Friday, July 23, 2010

Now it is Car-Jackings

July 21, 2010
The Del Rio Herald published a story about four Americans that were car-jacked in Acuna. Sources in Acuna tell us that 13-people have been car-jacked. Some were at traffic lights and others stopped because the street was blocked by a truck. Usually, two men approach the vehicle, point guns at the occupants and demand they get out and leave the keys in the vehicle.

Late model pick-ups and SUVs are targeted by the armed thieves. Many Americans and wealthy Mexicans are switching to old used cars while driving around town.

This is a further sign of the spreading violence. The indirect impact on the colonias is severe. The few church groups and charities that are still operating across the border are evaluating this new development and it is reasonable to believe many will stop their visits. The fact that these robberies occur in broad daylight and that Mexican victims do not trust the police enough to file a report tells us that law and order is close to a complete break-down.

NONE OF THIS CHANGES THE NEEDS OF THE CHILDREN AND ELDERLY. The poor families living a hand to mouth existence still need our help. As other U.S. charities and as churches abandon these people, our help becomes more critical.

We are searching for a used vehicle to use so we can continue our work in Acuna. We are also reaching out to increase the number of supporters so we can broaden our work in Acuna.

Working at the neighborhood level, we hope to organize small neighborhood meetings in the fall to discuss solutions to many of Acuna's problems and the problems in each neighborhood.

Sunday, July 11, 2010

The Reality

Four bodies were found late Thursday night on the banks of the Rio Grande near Ciudad Acuña, where one person is still missing, according to the Coahuila state Attorney General’s Office.

Photos of the damage caused by the flood cannot do justice to the situation. Many cardboard homes were simply washed away. Many cinder block homes were destroyed. Here, there is no home owner's insurance and the property loss is easier to describe as 'every thing they owned'.

Imagine that you live in a two room cinder block house and the walls collapse. All of your furniture, food, clothes, photographs, medicine, - everything is gone! Hundreds of houses were on the river. Lorena, our long-time translator, lived with here children in a house on the river. We've not been able to locate her. The roads to her home and her mother's home are still inaccessible.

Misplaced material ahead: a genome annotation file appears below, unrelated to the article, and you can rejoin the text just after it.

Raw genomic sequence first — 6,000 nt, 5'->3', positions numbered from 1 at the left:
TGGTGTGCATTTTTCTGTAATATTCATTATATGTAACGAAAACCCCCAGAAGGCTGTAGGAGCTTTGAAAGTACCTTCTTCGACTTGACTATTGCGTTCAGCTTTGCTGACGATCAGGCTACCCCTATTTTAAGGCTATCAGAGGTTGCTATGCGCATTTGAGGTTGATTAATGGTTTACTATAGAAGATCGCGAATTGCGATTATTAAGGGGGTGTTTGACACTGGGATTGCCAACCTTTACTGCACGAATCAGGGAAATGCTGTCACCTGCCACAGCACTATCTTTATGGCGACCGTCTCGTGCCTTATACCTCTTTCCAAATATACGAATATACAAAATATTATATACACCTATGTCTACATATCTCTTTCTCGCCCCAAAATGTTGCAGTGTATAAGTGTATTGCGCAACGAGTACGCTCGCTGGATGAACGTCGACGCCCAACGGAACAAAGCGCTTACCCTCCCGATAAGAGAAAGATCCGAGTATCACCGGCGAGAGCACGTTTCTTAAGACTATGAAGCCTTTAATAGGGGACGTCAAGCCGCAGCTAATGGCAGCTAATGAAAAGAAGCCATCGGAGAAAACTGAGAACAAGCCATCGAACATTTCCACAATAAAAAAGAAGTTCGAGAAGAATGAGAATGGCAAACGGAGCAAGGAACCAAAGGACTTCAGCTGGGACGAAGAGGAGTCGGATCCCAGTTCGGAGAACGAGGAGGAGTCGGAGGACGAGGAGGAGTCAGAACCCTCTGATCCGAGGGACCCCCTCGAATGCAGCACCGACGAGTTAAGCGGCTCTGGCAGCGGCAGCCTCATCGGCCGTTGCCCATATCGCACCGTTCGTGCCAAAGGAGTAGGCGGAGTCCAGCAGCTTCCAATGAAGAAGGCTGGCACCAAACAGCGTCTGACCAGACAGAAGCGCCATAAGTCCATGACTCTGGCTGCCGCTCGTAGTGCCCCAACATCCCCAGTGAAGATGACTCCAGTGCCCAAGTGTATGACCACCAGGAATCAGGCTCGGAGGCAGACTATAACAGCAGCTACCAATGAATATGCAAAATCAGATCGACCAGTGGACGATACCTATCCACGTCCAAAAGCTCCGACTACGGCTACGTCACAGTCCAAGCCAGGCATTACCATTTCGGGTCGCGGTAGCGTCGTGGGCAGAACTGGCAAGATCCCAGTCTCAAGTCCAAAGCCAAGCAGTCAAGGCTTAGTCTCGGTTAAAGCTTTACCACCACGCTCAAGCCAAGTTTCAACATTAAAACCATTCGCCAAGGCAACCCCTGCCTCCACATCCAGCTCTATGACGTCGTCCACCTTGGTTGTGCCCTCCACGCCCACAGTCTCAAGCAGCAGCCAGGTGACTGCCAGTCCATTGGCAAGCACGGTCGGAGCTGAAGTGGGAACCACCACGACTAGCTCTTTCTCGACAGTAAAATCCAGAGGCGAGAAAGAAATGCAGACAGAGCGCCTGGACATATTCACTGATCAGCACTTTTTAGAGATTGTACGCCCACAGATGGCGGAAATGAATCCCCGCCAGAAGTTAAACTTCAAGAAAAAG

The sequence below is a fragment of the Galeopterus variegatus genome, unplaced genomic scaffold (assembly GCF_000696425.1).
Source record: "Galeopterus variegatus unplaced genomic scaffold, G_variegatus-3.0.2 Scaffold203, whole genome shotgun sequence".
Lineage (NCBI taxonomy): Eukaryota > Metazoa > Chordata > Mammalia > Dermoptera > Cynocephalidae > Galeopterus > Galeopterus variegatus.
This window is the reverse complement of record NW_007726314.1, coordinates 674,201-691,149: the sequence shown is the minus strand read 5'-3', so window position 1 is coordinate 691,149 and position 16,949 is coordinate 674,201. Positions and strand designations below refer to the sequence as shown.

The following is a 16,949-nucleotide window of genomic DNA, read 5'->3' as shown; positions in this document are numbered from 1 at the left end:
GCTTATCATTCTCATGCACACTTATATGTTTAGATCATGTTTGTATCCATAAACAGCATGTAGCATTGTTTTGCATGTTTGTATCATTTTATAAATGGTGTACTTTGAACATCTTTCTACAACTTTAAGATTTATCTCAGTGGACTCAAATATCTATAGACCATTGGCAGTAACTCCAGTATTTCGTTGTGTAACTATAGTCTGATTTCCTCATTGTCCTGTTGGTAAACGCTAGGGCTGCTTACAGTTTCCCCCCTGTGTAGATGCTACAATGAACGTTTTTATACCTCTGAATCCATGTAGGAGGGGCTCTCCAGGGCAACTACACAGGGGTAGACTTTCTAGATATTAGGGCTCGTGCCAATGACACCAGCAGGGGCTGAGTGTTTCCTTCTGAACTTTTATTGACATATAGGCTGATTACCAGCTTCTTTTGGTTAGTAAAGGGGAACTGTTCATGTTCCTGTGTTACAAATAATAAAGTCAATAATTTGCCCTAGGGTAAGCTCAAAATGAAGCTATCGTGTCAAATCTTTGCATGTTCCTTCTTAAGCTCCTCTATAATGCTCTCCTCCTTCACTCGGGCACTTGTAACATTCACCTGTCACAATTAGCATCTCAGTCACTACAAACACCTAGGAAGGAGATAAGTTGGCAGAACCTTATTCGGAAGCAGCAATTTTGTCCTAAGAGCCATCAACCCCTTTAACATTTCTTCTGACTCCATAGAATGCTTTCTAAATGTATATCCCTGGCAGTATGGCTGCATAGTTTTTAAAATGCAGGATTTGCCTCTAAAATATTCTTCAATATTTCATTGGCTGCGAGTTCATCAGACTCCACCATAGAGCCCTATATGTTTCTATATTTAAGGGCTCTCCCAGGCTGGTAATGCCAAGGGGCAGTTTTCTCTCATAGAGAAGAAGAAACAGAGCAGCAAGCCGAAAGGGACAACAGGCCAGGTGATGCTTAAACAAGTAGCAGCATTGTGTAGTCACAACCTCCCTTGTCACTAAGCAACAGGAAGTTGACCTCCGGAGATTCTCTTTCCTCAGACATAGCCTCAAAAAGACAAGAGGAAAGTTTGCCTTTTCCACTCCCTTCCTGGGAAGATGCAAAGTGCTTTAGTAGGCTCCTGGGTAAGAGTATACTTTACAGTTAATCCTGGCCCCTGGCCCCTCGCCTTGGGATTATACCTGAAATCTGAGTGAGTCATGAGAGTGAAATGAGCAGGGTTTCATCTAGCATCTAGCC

Imagine that you live in a house that you built from scraps of cardboard and discarded lumber. You are at work when the flood strikes. Your home disappears with all of your meager possessions. However, this worry is small because your children were at school. Was there any damage at the school? Did the school dismiss the children early because of the pending flood? There is no way to telephone someone. The phones and electricity are out! The people boarding the buses are in a state of panic. Many roads quickly become inaccessible.

This is the reality.

Wednesday, July 7, 2010

Flooding and Why We Help Mexico

As hundreds of people in Acuna flee the flood waters and as an estimated 10,000 families (AP story) saw their homes damaged, I think of the people in these cardboard ruins. They had little and lost everything.

It seems it was only a few short years ago when these same people, living in cardboard shacks and working 50 hours to earn $40 to $60, sent $1,500 to help the victims of Katrina. I love helping these people and wonder if the people in New Orleans are collecting money to return the favor.

In the colonias I see genuine gratitude and sharing with neighbors.

Monday, July 5, 2010

Drug Cartel and Elections